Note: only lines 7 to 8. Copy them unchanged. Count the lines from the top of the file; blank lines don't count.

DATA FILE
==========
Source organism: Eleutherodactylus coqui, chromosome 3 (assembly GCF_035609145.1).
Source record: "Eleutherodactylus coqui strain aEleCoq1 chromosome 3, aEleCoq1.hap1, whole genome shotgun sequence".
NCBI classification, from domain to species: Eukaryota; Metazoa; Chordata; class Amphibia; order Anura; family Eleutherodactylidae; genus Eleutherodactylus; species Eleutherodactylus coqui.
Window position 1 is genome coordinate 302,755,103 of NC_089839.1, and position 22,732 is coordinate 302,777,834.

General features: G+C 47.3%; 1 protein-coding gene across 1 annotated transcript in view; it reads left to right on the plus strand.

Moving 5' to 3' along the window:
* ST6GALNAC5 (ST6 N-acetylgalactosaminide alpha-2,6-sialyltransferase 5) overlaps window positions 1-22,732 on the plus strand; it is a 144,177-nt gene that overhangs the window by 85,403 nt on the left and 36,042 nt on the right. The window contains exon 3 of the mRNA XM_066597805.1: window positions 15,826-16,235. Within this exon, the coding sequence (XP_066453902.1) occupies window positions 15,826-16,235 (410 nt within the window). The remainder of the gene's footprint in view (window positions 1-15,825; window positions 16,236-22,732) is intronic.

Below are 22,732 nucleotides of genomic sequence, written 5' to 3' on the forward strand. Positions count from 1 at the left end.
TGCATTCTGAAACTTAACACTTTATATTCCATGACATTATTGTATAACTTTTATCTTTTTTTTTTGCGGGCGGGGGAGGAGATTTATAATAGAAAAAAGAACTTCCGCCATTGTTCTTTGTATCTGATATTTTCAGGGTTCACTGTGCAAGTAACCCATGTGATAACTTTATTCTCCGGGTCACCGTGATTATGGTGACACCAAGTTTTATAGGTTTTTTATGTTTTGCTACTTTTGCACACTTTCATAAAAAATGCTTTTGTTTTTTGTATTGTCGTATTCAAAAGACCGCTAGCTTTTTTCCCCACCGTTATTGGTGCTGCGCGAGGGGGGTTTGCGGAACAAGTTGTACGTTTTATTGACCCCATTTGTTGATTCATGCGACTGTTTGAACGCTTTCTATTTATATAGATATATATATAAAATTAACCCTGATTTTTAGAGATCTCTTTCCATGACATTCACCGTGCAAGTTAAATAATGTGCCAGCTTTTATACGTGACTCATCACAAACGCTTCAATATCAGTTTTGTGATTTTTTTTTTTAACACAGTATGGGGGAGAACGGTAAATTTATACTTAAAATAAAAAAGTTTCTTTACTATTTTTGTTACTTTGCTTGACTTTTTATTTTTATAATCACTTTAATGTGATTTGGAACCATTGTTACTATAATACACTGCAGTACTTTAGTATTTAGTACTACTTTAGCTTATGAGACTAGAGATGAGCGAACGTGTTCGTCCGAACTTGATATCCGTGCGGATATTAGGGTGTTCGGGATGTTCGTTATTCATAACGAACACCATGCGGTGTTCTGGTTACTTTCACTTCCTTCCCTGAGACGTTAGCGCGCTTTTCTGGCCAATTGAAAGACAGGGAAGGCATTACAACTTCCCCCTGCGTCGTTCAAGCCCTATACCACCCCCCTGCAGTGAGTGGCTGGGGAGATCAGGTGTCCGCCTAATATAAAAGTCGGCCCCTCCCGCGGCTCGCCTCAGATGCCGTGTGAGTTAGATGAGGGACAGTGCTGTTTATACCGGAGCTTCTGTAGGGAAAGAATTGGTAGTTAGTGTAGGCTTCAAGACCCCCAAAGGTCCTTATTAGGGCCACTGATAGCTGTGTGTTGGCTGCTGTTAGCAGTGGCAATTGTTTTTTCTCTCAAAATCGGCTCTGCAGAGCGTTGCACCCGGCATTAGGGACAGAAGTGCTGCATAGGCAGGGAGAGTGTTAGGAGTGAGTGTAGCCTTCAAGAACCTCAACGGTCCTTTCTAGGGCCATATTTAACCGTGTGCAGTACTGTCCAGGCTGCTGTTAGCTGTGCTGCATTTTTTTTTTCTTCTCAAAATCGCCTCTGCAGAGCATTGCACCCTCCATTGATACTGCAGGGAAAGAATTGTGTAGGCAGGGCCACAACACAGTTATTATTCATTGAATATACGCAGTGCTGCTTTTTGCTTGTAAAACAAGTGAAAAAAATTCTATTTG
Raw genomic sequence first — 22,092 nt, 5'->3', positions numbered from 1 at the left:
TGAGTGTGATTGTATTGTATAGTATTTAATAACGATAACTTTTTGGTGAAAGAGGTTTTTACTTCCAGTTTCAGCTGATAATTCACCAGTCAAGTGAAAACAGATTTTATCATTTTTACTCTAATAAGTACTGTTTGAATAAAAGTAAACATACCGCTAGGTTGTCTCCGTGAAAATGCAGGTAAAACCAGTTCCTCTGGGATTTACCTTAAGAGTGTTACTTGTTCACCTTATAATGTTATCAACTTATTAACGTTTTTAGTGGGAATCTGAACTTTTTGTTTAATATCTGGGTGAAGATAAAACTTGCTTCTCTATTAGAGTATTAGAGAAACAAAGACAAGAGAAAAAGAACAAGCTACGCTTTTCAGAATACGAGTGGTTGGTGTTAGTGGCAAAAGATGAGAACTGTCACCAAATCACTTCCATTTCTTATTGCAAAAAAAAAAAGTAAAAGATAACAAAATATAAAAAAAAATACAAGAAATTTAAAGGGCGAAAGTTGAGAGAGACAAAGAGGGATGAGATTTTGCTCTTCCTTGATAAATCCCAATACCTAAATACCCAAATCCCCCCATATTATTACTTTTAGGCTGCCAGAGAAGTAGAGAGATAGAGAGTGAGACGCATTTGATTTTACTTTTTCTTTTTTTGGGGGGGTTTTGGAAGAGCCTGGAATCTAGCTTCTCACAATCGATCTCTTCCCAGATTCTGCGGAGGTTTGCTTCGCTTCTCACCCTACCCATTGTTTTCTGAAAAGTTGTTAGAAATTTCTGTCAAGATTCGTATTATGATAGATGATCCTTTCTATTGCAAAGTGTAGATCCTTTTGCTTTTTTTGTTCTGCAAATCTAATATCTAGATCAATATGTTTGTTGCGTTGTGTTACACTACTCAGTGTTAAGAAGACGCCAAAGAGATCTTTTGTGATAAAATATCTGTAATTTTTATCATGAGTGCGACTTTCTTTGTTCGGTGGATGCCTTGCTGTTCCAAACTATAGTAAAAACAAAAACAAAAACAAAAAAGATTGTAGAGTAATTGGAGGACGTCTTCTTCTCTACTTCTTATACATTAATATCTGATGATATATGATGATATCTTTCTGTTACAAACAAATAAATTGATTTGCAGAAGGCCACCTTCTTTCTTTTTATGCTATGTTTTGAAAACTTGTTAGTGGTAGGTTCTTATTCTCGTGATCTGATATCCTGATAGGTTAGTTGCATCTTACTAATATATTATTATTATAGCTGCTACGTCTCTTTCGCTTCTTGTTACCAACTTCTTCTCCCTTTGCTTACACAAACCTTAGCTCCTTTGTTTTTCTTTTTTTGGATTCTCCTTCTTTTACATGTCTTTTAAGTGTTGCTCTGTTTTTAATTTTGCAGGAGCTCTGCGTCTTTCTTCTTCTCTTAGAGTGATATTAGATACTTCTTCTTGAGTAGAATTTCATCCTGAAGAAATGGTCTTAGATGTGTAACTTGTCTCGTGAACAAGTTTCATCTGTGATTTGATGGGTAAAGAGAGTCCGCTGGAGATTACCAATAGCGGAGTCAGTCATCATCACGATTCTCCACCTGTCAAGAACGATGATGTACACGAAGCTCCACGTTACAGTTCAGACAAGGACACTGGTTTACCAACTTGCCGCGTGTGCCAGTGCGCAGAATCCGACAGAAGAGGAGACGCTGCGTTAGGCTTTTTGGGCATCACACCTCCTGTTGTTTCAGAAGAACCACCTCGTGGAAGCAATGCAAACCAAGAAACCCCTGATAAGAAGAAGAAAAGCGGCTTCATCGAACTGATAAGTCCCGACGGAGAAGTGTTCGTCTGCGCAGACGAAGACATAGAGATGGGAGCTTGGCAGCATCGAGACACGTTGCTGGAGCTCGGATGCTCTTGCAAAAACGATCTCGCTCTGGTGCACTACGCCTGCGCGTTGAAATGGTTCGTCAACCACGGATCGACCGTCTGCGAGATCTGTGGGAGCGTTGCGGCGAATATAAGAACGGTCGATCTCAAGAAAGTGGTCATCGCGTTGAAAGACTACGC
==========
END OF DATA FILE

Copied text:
* ST6GALNAC5 (ST6 N-acetylgalactosaminide alpha-2,6-sialyltransferase 5) overlaps window positions 1-22,732 on the plus strand; it is a 144,177-nt gene that overhangs the window by 85,403 nt on the left and 36,042 nt on the right. The window contains exon 3 of the mRNA XM_066597805.1: window positions 15,826-16,235. Within this exon, the coding sequence (XP_066453902.1) occupies window positions 15,826-16,235 (410 nt within the window). The remainder of the gene's footprint in view (window positions 1-15,825; window positions 16,236-22,732) is intronic.

Below are 22,732 nucleotides of genomic sequence, written 5' to 3' on the forward strand. Positions count from 1 at the left end.